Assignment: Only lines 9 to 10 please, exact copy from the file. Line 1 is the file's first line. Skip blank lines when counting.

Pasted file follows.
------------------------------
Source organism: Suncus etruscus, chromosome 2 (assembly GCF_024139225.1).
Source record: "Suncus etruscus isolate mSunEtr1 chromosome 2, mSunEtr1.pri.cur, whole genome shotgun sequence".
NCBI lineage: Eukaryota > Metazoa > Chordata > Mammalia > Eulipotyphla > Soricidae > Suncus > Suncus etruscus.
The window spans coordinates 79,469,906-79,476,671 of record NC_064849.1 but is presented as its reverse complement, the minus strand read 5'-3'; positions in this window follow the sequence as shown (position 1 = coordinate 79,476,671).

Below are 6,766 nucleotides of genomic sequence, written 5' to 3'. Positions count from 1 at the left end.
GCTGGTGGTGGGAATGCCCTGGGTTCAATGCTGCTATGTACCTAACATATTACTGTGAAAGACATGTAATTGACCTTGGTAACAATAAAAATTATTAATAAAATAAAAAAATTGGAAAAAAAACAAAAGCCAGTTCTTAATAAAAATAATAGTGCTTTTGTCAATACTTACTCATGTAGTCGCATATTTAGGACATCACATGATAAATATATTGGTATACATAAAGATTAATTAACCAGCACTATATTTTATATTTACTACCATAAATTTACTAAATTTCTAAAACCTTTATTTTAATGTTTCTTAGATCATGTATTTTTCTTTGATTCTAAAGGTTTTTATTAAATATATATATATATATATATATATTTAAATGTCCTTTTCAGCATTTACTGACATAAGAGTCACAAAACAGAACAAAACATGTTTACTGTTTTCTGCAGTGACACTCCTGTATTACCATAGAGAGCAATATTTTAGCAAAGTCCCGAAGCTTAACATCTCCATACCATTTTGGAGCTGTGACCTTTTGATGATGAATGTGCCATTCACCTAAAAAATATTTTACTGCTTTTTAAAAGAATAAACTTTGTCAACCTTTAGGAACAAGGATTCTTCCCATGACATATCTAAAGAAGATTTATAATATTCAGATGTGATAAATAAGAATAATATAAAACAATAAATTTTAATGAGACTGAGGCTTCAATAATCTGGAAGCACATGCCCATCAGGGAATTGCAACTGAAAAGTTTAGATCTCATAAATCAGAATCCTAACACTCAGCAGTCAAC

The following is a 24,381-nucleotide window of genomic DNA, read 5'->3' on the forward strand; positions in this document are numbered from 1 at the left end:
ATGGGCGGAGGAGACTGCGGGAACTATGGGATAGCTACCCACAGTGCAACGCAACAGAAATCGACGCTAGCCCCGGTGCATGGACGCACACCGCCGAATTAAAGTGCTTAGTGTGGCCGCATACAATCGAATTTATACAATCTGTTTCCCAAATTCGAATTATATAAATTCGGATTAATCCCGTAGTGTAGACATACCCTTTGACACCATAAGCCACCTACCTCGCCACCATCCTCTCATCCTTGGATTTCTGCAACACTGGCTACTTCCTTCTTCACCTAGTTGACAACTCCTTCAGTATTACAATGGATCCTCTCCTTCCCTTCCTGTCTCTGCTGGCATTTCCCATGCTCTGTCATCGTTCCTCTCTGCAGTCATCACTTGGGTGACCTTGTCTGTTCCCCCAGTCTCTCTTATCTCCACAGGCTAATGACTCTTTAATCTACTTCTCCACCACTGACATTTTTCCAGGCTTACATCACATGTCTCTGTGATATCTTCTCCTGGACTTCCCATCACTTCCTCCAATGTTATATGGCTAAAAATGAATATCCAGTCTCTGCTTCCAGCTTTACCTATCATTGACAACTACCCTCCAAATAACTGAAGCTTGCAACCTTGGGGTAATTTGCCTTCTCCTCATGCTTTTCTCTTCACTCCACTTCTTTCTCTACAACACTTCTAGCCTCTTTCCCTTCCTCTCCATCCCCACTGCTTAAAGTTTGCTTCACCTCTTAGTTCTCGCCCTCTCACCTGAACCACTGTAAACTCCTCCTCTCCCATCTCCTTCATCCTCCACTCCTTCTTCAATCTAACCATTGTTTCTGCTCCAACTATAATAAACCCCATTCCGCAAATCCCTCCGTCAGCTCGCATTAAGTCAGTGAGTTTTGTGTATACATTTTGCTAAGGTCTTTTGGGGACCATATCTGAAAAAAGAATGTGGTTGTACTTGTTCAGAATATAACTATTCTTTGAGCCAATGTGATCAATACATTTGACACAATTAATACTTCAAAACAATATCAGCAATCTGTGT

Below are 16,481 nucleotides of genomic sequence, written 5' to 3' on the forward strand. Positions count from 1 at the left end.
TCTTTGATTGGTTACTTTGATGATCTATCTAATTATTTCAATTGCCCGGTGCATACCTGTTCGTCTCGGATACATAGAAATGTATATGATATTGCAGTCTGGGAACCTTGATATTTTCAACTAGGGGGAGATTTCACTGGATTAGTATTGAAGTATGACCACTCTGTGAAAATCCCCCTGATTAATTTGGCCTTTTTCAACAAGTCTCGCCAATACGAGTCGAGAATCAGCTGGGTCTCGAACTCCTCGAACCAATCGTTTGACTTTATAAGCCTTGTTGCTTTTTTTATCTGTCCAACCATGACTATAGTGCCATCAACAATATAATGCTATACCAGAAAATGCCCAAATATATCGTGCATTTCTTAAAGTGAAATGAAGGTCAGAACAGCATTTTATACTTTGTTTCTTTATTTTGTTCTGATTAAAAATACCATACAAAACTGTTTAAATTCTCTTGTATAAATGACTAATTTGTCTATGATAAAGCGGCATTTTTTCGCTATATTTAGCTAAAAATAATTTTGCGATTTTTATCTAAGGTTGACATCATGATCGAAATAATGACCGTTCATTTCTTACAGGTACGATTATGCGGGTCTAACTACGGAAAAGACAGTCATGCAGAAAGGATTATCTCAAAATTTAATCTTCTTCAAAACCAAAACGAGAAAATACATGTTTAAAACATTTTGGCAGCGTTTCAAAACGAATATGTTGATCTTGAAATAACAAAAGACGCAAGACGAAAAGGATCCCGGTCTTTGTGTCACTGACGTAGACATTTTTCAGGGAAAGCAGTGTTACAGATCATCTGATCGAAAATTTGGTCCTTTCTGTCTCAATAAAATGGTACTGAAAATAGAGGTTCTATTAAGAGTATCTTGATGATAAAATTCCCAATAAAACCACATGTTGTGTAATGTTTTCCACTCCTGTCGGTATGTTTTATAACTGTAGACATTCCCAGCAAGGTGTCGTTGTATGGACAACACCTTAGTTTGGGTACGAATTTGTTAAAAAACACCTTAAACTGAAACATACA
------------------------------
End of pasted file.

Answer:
Below are 16,481 nucleotides of genomic sequence, written 5' to 3' on the forward strand. Positions count from 1 at the left end.
TCTTTGATTGGTTACTTTGATGATCTATCTAATTATTTCAATTGCCCGGTGCATACCTGTTCGTCTCGGATACATAGAAATGTATATGATATTGCAGTCTGGGAACCTTGATATTTTCAACTAGGGGGAGATTTCACTGGATTAGTATTGAAGTATGACCACTCTGTGAAAATCCCCCTGATTAATTTGGCCTTTTTCAACAAGTCTCGCCAATACGAGTCGAGAATCAGCTGGGTCTCGAACTCCTCGAACCAATCGTTTGACTTTATAAGCCTTGTTGCTTTTTTTATCTGTCCAACCATGACTATAGTGCCATCAACAATATAATGCTATACCAGAAAATGCCCAAATATATCGTGCATTTCTTAAAGTGAAATGAAGGTCAGAACAGCATTTTATACTTTGTTTCTTTATTTTGTTCTGATTAAAAATACCATACAAAACTGTTTAAATTCTCTTGTATAAATGACTAATTTGTCTATGATAAAGCGGCATTTTTTCGCTATATTTAGCTAAAAATAATTTTGCGATTTTTATCTAAGGTTGACATCATGATCGAAATAATGACCGTTCATTTCTTACAGGTACGATTATGCGGGTCTAACTACGGAAAAGACAGTCATGCAGAAAGGATTATCTCAAAATTTAATCTTCTTCAAAACCAAAACGAGAAAATACATGTTTAAAACATTTTGGCAGCGTTTCAAAACGAATATGTTGATCTTGAAATAACAAAAGACGCAAGACGAAAAGGATCCCGGTCTTTGTGTCACTGACGTAGACATTTTTCAGGGAAAGCAGTGTTACAGATCATCTGATCGAAAATTTGGTCCTTTCTGTCTCAATAAAATGGTACTGAAAATAGAGGTTCTATTAAGAGTATCTTGATGATAAAATTCCCAATAAAACCACATGTTGTGTAATGTTTTCCACTCCTGTCGGTATGTTTTATAACTGTAGACATTCCCAGCAAGGTGTCGTTGTATGGACAACACCTTAGTTTGGGTACGAATTTGTTAAAAAACACCTTAAACTGAAACATACA